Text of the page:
“You are the richest person I know,” she said. Not in any special way, but just as a matter of fact. I was taken aback by her remark. I could feel my face flush and my palms get a little sweaty. I cracked a nervous grin. “What makes you think that,” I asked her.
“You own a big house in a fancy neighborhood and you drive a new car. Most of the people I know live in apartments and the ones that own homes don’t own ones as large as the one you live in.”
She didn’t say this in an accusatory way, but for some reason I felt uncomfortable. For years my husband and I saved our money, worked hard and made wise investments, but to most people I thought we portrayed the picture of an ordinary, middle class family. If you stepped into my home you would’ve seen mismatched furniture and cracked walls.
These days we’ve painted the house, bought new couches and rugs and recently renovated one of the bathrooms. Still I didn’t think much about our house. It’s in a nice neighborhood, but we bought the house in 2001 when the price of homes was half the amount you’d pay today.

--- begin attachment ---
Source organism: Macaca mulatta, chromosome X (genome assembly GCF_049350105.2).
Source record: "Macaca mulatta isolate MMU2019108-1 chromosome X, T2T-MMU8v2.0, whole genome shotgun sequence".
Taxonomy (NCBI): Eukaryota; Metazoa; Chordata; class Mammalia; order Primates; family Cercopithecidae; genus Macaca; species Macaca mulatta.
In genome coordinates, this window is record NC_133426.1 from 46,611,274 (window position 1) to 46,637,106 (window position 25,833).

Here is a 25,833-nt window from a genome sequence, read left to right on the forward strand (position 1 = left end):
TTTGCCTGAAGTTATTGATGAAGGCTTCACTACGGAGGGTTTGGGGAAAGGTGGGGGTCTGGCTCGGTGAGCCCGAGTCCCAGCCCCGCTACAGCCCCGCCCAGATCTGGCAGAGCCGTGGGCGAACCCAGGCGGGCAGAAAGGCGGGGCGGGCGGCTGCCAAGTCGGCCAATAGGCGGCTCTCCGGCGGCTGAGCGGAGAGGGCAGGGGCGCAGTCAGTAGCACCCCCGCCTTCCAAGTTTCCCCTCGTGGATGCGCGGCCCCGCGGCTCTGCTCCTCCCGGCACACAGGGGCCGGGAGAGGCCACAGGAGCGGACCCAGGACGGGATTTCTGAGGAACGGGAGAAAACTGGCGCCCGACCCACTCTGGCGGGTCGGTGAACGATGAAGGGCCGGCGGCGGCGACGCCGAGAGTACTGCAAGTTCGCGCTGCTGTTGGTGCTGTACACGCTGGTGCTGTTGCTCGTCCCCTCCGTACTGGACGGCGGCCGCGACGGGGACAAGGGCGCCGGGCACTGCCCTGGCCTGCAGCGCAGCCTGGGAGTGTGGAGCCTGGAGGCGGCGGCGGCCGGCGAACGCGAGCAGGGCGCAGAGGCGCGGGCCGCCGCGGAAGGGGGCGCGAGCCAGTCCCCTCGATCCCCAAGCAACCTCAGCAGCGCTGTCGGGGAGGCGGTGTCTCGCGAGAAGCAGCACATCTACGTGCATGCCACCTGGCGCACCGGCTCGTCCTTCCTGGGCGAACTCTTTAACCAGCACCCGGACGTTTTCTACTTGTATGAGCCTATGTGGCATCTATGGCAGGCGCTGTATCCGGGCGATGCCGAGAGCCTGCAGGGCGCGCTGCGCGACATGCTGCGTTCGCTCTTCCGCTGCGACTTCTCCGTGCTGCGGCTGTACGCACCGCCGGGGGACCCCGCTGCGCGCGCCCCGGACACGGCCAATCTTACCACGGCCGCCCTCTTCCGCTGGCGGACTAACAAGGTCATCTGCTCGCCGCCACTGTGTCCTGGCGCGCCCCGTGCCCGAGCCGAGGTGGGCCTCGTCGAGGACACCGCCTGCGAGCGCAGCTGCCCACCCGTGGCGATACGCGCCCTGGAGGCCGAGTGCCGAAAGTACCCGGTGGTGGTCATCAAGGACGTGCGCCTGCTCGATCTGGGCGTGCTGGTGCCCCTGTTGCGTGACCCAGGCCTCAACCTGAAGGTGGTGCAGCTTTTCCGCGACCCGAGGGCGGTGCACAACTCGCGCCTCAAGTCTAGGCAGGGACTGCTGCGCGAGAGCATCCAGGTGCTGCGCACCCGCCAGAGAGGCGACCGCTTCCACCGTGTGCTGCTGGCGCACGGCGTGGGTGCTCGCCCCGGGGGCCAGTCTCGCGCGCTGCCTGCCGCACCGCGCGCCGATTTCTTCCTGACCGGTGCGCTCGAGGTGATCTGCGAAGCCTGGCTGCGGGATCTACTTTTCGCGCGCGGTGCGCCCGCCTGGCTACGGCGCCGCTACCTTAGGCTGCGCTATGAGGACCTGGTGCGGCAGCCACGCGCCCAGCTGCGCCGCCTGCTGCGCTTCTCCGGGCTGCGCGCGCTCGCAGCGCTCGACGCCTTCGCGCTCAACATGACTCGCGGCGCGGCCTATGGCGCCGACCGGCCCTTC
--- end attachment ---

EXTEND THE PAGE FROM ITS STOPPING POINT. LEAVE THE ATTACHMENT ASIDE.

We rarely tell people about our beach house, our company or anything else that may indicate the amount of money we have in the bank. Though I discuss money on this blog, I often downplay our assets here too. I’m not ashamed of the money I have, but I don’t like people to think differently because of it.
I began to feel a shift in momentum when I bought my new car. When I drove my 1999 Toyota Camry no one thought about the amount of money in my bank account. In fact, if anything they figured I didn’t have any.
The first time I drove my new Highlander around town I felt slightly exposed. I know that lots of people lease new cars and many more have car loans, but the truth is I do own my car. I wrote a check on the very day I drove it off the lot.
I told my new friend that I just bought a new car after 14 years and that we bought our house when the market was very, very low. Still I was surprised by my own reaction to her comment.
Why did I feel the need to downplay my wealth? I’m really not sure.